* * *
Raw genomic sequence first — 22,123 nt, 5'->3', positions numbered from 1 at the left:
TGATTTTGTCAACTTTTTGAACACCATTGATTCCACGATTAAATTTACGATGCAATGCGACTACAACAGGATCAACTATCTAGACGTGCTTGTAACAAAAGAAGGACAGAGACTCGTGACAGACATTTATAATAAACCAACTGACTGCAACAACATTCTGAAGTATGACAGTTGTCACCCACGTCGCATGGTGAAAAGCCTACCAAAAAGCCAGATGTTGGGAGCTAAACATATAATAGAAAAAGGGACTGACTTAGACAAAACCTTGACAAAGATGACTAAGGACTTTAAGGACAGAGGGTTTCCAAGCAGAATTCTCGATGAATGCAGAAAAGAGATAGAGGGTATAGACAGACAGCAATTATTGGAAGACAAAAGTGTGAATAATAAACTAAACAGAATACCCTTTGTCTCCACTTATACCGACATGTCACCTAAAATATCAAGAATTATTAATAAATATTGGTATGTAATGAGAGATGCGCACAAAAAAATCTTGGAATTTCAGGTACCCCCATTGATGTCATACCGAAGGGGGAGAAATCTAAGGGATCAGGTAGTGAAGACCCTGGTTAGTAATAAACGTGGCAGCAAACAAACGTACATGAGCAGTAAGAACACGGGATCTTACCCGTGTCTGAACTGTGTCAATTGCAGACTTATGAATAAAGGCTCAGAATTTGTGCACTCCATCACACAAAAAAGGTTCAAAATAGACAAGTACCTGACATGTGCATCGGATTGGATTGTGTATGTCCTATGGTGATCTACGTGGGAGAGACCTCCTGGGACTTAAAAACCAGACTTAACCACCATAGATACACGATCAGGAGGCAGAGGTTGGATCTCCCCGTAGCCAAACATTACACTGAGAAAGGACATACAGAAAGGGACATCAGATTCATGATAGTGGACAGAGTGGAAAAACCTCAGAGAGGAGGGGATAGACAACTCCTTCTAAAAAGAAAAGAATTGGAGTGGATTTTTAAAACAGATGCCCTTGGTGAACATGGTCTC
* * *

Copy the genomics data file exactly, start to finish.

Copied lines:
Raw genomic sequence first — 22,123 nt, 5'->3', positions numbered from 1 at the left:
TGATTTTGTCAACTTTTTGAACACCATTGATTCCACGATTAAATTTACGATGCAATGCGACTACAACAGGATCAACTATCTAGACGTGCTTGTAACAAAAGAAGGACAGAGACTCGTGACAGACATTTATAATAAACCAACTGACTGCAACAACATTCTGAAGTATGACAGTTGTCACCCACGTCGCATGGTGAAAAGCCTACCAAAAAGCCAGATGTTGGGAGCTAAACATATAATAGAAAAAGGGACTGACTTAGACAAAACCTTGACAAAGATGACTAAGGACTTTAAGGACAGAGGGTTTCCAAGCAGAATTCTCGATGAATGCAGAAAAGAGATAGAGGGTATAGACAGACAGCAATTATTGGAAGACAAAAGTGTGAATAATAAACTAAACAGAATACCCTTTGTCTCCACTTATACCGACATGTCACCTAAAATATCAAGAATTATTAATAAATATTGGTATGTAATGAGAGATGCGCACAAAAAAATCTTGGAATTTCAGGTACCCCCATTGATGTCATACCGAAGGGGGAGAAATCTAAGGGATCAGGTAGTGAAGACCCTGGTTAGTAATAAACGTGGCAGCAAACAAACGTACATGAGCAGTAAGAACACGGGATCTTACCCGTGTCTGAACTGTGTCAATTGCAGACTTATGAATAAAGGCTCAGAATTTGTGCACTCCATCACACAAAAAAGGTTCAAAATAGACAAGTACCTGACATGTGCATCGGATTGGATTGTGTATGTCCTATGGTGATCTACGTGGGAGAGACCTCCTGGGACTTAAAAACCAGACTTAACCACCATAGATACACGATCAGGAGGCAGAGGTTGGATCTCCCCGTAGCCAAACATTACACTGAGAAAGGACATACAGAAAGGGACATCAGATTCATGATAGTGGACAGAGTGGAAAAACCTCAGAGAGGAGGGGATAGACAACTCCTTCTAAAAAGAAAAGAATTGGAGTGGATTTTTAAAACAGATGCCCTTGGTGAACATGGTCTC